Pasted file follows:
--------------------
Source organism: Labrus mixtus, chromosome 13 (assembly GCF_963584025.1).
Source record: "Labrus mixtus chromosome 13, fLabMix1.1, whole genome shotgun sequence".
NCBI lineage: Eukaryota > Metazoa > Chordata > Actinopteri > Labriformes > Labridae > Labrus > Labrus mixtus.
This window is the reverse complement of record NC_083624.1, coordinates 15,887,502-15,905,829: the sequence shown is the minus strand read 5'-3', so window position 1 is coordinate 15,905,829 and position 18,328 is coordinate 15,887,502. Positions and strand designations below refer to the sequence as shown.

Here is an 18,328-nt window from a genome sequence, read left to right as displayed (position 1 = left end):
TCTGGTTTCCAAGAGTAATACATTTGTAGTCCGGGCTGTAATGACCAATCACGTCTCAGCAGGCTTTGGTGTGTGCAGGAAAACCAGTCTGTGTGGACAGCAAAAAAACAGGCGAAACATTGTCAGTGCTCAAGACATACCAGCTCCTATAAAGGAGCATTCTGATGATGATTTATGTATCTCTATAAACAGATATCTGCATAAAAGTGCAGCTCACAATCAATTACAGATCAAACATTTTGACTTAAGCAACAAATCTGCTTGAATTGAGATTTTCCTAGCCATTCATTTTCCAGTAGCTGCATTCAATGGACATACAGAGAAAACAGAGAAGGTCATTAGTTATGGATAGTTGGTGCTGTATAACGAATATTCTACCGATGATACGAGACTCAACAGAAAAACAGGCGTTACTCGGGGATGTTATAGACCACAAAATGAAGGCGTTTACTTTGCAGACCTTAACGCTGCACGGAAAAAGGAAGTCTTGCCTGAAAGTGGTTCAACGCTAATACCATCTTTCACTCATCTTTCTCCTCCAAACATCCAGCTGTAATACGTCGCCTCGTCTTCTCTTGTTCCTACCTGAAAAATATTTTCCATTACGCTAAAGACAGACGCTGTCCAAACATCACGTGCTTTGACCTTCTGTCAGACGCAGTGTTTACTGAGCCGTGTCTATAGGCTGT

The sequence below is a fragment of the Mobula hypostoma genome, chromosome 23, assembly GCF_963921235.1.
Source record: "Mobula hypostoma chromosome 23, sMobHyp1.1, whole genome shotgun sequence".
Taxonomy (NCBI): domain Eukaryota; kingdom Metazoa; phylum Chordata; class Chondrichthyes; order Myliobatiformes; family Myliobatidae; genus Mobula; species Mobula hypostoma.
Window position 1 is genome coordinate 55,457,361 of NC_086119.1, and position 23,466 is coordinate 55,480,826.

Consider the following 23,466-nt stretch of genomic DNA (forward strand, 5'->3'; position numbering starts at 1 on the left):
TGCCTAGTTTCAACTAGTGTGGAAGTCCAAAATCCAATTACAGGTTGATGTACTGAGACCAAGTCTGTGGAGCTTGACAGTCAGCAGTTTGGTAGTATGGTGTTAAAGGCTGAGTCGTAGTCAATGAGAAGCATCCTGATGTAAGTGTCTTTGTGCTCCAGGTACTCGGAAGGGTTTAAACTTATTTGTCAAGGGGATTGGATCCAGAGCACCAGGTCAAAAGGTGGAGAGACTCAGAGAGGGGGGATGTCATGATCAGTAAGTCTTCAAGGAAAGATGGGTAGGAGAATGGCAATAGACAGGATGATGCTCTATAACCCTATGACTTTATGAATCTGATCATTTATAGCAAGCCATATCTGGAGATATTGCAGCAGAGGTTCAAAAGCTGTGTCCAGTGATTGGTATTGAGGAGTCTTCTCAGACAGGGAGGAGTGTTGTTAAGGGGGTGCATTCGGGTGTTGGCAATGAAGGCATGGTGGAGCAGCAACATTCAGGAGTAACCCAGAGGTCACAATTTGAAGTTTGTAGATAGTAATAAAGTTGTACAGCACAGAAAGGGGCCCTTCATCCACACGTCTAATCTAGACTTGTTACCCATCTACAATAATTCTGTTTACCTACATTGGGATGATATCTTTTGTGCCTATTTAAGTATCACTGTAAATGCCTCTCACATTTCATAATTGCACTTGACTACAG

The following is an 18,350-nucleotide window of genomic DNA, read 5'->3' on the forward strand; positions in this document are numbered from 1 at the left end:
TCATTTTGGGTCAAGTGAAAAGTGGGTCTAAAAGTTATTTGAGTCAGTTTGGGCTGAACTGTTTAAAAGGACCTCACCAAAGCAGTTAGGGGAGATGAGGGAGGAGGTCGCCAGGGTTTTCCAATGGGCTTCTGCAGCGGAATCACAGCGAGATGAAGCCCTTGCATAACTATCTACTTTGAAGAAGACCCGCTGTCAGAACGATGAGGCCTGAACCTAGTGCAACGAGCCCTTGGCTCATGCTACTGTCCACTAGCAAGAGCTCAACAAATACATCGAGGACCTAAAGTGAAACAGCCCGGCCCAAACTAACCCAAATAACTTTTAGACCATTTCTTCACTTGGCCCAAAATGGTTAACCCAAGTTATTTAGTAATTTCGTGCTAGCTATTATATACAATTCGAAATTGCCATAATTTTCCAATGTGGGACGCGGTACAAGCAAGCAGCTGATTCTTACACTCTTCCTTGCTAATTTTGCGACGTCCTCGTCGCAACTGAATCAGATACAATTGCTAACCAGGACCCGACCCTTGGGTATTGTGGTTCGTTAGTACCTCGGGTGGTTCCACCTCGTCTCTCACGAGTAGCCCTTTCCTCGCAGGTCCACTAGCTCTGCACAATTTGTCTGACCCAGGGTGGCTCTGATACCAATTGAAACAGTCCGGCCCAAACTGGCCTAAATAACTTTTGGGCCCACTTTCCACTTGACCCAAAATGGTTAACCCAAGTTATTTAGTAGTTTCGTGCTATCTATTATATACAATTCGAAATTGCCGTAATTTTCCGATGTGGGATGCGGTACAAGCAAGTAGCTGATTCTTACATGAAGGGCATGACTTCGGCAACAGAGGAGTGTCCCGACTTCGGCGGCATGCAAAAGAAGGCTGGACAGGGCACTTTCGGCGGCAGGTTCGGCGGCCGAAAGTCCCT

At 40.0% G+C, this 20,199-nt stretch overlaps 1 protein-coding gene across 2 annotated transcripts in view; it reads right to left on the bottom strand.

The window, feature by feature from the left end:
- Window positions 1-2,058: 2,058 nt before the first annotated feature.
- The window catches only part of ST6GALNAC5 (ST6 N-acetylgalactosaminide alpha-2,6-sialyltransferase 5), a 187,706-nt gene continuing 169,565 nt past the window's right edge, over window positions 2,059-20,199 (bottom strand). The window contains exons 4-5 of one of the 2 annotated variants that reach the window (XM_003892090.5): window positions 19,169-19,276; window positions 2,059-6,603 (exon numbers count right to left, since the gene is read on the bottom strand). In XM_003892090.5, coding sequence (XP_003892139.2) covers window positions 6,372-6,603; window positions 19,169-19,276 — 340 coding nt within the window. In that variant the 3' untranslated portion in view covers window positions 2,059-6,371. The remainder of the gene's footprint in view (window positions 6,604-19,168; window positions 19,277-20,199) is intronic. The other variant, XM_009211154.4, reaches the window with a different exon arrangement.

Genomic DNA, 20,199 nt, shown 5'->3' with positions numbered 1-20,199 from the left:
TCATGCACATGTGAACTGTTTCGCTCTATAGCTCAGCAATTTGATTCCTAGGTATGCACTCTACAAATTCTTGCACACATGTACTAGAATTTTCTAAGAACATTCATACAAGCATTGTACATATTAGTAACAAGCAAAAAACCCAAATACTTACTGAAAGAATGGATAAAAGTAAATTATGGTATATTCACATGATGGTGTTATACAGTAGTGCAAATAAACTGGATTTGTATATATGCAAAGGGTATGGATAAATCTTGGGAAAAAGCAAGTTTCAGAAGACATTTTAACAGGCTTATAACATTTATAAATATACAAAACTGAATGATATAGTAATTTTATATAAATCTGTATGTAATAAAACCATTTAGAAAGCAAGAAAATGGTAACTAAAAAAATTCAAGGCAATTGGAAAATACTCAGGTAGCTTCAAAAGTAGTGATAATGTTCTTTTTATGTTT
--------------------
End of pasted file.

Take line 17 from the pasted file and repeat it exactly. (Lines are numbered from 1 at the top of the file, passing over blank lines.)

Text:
- Window positions 1-2,058: 2,058 nt before the first annotated feature.